This sauce literally lives up to the name “finger-lickin’ good!” Once the chicken ran out, people became creative and turned it into a chip dip…or just ate with spoons. What’s great about this recipe is that it can be made any time of year, especially given the use of preserves (in lieu of fresh fruit). While peach is what’s called for in the recipe, I’d love to try it with blackberry, or even rhubarb. Add some bacon and maple syrup and smoked paprika…now that’s barbecue! I made the sauce a day ahead of time, which I highly recommend – this will give all those beautiful flavors enough time to really get to know each other, making for a fantastic sauce!
Did I mention that I made 5 POUNDS of chicken legs for this party? These take a long time to cook, so it may not have been the best game plan for a large party (lesson learned!) That being said, the meat was perfectly tender thanks to a quick and easy brine. Topped with that beautiful sauce, these were devoured in no time! My good friend Bonnie snapped several classic shots of friends – they were just too good to not include in this post 🙂 Click HERE to see the recipe for perfectly grilled barbecue chicken!
Irresistible: I couldn’t stop thinking of how irresistible this sauce was, and how I (personally) could not resist that beautiful new grill…Franz Liszt, while being seen as a true virtuouso, had the ability to bring an audience to near hysteria during his performances, causing women to faint, weep, and fight over his discarded kerchiefs and even cigar stubs! This magnetic quality helped coin the term “Lisztomania” – musicologist Alan Walker shares more on this phenomenon:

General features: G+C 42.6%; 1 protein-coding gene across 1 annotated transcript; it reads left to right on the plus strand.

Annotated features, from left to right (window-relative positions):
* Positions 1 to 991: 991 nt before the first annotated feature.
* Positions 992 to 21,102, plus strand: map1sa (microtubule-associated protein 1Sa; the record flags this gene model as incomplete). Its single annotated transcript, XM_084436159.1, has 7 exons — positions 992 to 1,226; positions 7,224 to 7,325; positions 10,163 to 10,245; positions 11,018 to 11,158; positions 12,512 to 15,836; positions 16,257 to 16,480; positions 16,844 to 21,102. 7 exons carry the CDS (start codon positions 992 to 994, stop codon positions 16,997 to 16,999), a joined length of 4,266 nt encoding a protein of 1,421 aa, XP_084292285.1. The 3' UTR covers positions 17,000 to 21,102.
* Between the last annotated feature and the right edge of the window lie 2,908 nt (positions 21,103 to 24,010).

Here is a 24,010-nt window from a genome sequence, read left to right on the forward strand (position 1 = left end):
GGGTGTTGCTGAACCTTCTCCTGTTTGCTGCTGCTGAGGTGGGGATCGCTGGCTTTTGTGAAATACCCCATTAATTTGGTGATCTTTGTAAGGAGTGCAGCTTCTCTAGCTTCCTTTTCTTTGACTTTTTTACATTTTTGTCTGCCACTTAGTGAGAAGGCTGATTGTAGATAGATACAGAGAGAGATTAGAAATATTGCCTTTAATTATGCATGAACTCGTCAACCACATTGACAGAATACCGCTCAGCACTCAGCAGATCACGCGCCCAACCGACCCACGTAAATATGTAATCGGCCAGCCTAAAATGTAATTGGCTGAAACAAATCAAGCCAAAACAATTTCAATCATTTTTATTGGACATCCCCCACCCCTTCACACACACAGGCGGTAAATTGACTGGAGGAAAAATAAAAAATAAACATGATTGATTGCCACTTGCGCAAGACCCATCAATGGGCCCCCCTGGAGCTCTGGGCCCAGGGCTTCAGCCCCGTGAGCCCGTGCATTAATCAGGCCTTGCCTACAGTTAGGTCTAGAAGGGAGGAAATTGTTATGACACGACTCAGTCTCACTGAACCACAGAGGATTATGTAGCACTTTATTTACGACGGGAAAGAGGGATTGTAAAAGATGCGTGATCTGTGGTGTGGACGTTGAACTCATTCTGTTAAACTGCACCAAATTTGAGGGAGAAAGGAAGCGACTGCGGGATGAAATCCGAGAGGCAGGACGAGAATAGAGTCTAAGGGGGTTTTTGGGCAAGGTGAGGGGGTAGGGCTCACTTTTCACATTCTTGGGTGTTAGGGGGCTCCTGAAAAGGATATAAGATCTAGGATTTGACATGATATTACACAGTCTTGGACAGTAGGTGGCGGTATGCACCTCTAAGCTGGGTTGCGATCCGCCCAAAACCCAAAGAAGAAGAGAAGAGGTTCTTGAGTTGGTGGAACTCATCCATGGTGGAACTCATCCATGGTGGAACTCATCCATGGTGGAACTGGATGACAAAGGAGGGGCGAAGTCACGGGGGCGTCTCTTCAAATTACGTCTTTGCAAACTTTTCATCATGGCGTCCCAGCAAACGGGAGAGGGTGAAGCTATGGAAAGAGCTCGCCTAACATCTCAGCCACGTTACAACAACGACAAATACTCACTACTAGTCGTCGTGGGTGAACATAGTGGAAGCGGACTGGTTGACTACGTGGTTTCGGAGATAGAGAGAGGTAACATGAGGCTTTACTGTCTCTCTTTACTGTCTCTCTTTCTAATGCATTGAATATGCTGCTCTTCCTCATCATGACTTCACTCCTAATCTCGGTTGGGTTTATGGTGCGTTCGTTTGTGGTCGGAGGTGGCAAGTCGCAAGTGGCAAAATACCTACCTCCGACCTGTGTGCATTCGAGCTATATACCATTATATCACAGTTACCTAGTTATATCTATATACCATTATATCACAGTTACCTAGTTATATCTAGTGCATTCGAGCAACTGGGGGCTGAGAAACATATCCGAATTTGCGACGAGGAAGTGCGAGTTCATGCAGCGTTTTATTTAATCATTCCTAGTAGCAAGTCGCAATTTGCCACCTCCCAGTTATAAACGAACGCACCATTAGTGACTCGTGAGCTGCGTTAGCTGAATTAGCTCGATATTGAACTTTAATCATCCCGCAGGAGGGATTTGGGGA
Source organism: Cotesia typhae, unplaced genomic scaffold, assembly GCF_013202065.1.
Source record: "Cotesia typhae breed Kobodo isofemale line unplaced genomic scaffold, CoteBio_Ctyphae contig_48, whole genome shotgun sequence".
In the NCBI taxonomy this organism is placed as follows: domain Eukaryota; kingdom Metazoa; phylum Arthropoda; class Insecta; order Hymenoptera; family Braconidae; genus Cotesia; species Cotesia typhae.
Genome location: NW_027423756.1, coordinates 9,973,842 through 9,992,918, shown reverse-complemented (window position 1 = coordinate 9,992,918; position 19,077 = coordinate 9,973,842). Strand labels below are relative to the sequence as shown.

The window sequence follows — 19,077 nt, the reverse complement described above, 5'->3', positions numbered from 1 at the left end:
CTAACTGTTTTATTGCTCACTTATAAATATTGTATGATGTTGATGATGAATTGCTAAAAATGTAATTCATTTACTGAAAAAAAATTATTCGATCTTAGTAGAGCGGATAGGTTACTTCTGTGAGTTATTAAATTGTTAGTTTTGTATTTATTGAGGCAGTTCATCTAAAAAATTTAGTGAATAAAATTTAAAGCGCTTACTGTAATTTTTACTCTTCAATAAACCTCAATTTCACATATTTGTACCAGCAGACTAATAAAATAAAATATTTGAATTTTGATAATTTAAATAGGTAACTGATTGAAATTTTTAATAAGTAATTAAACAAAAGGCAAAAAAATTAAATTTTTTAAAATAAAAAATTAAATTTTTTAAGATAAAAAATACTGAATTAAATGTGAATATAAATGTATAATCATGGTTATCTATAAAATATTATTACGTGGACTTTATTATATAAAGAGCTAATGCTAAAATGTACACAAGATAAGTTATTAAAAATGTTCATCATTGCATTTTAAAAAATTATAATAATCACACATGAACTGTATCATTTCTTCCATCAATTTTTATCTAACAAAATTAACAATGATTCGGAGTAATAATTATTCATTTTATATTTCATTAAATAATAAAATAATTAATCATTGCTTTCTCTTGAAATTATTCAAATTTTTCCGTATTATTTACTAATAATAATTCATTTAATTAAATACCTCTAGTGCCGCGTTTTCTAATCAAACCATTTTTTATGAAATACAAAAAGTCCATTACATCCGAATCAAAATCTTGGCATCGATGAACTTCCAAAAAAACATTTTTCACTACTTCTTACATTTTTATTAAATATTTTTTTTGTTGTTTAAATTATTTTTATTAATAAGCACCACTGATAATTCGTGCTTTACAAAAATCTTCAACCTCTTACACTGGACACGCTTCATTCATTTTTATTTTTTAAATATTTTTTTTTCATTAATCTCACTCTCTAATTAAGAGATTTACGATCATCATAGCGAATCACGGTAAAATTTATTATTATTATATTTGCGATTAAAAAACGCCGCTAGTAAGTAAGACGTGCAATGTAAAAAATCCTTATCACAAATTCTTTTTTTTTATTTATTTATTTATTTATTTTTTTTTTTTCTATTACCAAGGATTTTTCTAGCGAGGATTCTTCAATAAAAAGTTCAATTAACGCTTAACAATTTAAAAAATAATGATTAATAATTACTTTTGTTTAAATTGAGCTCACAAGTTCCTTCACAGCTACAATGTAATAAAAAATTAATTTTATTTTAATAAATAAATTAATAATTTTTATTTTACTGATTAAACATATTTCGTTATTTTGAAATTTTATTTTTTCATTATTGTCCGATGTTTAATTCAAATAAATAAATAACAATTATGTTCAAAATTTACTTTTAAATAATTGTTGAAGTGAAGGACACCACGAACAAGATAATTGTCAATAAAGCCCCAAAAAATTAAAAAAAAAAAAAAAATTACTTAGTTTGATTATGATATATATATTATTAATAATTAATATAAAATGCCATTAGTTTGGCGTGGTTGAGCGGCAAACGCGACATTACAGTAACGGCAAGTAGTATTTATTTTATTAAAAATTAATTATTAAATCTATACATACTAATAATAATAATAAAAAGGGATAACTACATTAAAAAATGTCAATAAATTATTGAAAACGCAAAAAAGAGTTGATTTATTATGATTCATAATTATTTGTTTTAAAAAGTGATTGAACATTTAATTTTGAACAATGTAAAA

Liszt was a natural phenomenon, and people were swayed by him…. With his mesmeric personality and long mane of flowing hair, he created a striking stage presence. And there were many witnesses to testify that his playing did indeed raise the mood of an audience to a level of mystical ecstasy.

I chose Liszt’s Piano Sonata in B minor for the pairing. It’s wealth of components, emotional depth, and thematic metamorphosis perfectly speak to the richness of these drumsticks – a dish that relies on ingredients, flavor, and time. This piece comes across as a single movement, though many agree it can be applied to the sonata form (with no formal breaks, naturally). This seamless quality makes every component dependent on one another; an irresistible “blend,” if you will 😉 The work ends on a peaceful coda, quite similar to our food “coma” following this massive feast. While this sonata wasn’t among the works that induced mass “hysteria,” its present-day popularity has certainly placed it within the upper echelon of our modern “Lisztomania.” Enjoy!

http://www.youtube.com/watch?v=VCHE-UPwBJA

Sources Cited:
“Lisztomania,” Wikipedia.com